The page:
Through our Shooting 101 series, we are striving to give pertinent information to prospective gun owners and new gun owners as they navigate the seemingly complicated world of guns and shooting. In this installation, we’ll jump into one of the most important aspects of gun ownership. Specifically, how to buy a gun and what you need to do in order to make a purchase.

How to Buy a Gun: First Steps

First, we’ll start with a few assumptions. The first is that you’re a law-abiding American citizen who doesn’t have any of the few disqualifiers on your record. The second is that you live in a state, as most do, that doesn’t require you to obtain a permit to purchase a gun.

If you live in one of the few states that makes you acquire a permit to purchase a firearm, either move to a free state or do diligent research to make sure you don’t fall into any traps.

Guns can be legally obtained through two different methods. First, you can purchase a firearm from another lawful American. Second, you can buy a gun through a Federal Firearms Licensee (FFL) or gun shop.

(Photo by Jay Langston)

However, guns can also be purchased online through retailers who ship the firearm to an FFL (dealer) in the purchaser’s area. The FFL then legally “transfers” the gun to the new owner. “Transferred” is an important word to understand. Any time a gun changes ownership, it is “transferred” from one owner to another.

Unfortunately, the federal government recently overstepped its bounds regarding “transfers” of firearms between lawful citizens. The Department of Justice published a new “Final Rule” that redefines who is “engaged in the business” of selling firearms.

The long, complicated rule muddies the water on who can sell a gun to another private citizen and who can’t. This is probably what the DOJ and ATF intended when publishing it.

Because of the complicated nature and difficulty in understanding the rule, we won’t encourage making a purchase from a private seller for now. That said, let’s take a look at the process for buying a gun from an FFL.

Understanding the NICS Check

In a nutshell, purchasing a gun from a firearms dealer isn’t a complicated process. But it’s not as simple as walking into a gun shop, selecting a gun, and plopping down your credit card. That’s because every sale made by an FFL must include a National Instant Criminal Background Check (NICS). The process is required each time a person purchases a firearm.

This NICS check, performed by the Federal Bureau of Investigation, isn’t exactly “instant” like its name claims. But it’s not too laborious, either. The FBI does the investigation based on the prospective purchaser’s answers to a number of questions on ATF Form 4473—which is the background check form—and a search into the buyer’s possible criminal record.

How to Buy a Gun: Understanding the Gun Buying Process.
(Photo by iStock Photo)

The portion of the form filled out by the purchaser asks for name, address, place of birth, height, weight and a number of other basics. Then it asks a fairly long list of yes or no questions. The wrong answer on any of these can result in the purchase being blocked. So, don’t rush through them when making a purchase.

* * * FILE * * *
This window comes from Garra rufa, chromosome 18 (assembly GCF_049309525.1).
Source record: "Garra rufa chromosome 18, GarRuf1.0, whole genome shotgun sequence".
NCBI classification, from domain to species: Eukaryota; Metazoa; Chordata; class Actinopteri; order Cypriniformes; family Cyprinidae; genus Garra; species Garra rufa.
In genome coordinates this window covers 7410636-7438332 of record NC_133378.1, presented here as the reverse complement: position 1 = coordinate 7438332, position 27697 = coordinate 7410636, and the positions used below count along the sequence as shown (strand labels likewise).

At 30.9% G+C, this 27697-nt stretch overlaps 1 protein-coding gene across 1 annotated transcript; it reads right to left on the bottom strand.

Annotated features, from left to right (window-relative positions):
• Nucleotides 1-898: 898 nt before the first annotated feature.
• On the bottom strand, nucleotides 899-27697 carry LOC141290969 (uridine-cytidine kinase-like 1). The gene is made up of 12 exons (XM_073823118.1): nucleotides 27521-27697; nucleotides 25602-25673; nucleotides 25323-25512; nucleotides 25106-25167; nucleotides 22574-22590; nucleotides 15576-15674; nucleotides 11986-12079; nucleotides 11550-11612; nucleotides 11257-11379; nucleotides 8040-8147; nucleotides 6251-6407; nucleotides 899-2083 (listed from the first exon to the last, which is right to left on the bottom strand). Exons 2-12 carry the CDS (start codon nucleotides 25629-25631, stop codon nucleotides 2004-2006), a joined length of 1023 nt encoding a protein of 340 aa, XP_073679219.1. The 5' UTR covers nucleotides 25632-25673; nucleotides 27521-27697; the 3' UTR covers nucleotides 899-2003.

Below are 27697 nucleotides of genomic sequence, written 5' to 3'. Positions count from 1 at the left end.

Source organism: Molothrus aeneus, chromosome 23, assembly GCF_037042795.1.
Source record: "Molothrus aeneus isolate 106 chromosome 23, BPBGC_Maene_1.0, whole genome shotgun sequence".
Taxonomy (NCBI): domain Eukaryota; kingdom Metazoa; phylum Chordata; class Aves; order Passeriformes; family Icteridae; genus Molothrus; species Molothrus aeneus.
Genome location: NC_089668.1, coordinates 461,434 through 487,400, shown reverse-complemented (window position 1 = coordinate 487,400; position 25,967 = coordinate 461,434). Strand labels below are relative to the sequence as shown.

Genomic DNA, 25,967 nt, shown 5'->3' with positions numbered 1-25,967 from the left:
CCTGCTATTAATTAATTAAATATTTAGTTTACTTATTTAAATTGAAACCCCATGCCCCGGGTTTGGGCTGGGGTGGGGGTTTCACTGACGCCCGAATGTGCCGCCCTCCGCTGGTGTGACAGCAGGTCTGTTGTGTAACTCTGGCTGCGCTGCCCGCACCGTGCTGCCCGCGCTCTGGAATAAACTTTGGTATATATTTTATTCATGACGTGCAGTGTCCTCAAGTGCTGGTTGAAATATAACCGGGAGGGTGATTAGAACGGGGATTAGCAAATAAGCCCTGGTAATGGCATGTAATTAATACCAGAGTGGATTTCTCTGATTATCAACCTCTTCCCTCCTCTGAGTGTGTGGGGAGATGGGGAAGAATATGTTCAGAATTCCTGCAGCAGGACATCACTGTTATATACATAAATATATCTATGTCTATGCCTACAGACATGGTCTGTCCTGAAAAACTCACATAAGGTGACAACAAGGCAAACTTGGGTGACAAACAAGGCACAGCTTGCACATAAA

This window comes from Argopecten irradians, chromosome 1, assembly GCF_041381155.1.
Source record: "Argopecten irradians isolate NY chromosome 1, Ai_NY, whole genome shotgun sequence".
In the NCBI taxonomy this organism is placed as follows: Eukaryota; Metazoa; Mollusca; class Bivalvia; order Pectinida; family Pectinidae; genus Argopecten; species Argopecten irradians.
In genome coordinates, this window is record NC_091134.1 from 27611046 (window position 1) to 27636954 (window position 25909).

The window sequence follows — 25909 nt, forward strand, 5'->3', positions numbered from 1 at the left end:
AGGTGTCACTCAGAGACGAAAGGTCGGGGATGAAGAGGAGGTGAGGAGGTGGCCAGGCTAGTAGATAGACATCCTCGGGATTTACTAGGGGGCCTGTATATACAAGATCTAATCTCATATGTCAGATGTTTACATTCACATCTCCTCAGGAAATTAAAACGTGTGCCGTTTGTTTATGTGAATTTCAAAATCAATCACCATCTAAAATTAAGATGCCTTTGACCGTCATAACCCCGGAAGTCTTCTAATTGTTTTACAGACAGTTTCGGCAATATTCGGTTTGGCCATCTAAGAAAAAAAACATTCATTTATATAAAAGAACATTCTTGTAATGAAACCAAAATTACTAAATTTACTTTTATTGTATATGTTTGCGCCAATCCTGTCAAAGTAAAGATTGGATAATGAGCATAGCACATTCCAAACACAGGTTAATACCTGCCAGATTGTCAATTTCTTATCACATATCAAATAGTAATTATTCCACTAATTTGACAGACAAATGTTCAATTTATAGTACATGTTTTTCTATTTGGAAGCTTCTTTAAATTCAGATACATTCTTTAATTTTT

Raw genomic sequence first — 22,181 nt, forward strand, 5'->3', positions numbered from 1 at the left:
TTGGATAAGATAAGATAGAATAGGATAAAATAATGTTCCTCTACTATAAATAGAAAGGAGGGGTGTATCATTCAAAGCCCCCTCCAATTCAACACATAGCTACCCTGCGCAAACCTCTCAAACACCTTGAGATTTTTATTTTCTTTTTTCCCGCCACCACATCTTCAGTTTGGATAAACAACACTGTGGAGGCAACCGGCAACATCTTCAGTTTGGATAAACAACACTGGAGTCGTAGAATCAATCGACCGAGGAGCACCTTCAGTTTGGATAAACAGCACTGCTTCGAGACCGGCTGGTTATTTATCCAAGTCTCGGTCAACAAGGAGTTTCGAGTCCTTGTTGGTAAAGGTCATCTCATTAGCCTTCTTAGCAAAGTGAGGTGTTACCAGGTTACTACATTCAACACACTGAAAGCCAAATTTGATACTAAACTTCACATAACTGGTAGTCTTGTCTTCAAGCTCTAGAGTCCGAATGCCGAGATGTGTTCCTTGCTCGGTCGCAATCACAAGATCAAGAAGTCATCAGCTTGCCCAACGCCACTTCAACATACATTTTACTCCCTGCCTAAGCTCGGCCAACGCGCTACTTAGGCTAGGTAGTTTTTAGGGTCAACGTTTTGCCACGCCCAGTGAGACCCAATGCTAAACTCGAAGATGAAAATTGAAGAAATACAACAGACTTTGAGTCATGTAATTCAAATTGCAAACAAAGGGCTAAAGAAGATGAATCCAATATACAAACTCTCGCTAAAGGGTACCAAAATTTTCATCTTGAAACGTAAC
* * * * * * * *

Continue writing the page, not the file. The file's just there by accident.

Some of the questions include whether you are the actual transferee, whether you are under indictment for a felony, whether you have ever been adjudicated mentally defective, and whether you are an illegal alien or unlawfully in the United States.

Once the FFL has filled in their part of the form and you’ve filled in the buyer’s part, answered the questions, and signed it, the form is submitted to the FBI over the internet or sometimes by phone (that’s less frequent these days).

Potentials Waiting Periods

Now, here’s the uncertain part. Except in a handful of states with “waiting periods” (check your state regulations), the transfer is said to be “instant.”

However, it’s not always exactly fast. In most cases, the check will come back with a “proceed” designation very quickly—sometimes while you wait. It could also come back with a quick “deny” designation.

If after three business days (weekends and holidays are not included), the government hasn’t completed the required background check and made a “proceed” or “deny” decision, the FFL can go ahead and transfer the gun to the purchaser.

Buying a Gun Online

If purchasing a gun from an online source, choose the firearm you want on the website. Then, the online retailer will ship it to an FFL in your area to conduct the background check in the same manner as described. FFLs typically charge the purchaser a transfer fee for their time and trouble conducting the background check.

How to Buy a Gun: Understanding the Gun Buying Process.
(Photo by Jay Langston)

Incidentally, you may be asked to fill out a paper Form 4473 or do it on a computer monitor. That will depend on your FFL. The entire form is available online for those planning to purchase their first firearm. It’s a good idea to study it a little before heading to your local gun shop. That way, you’ll have no surprises when filling out the form. To review Form 4473, click here.

I should add here that there’s no reason to be overly worried or intimidated by the form, the FFL handling the transfer, or the government employees performing the background check. It’s simply a process required by federal law when purchasing a firearm from a gun dealer.

If you’re a lawful citizen, you can go into the gun-buying process with confidence and pride. The Second Amendment protects your right as an American citizen to purchase a firearm.

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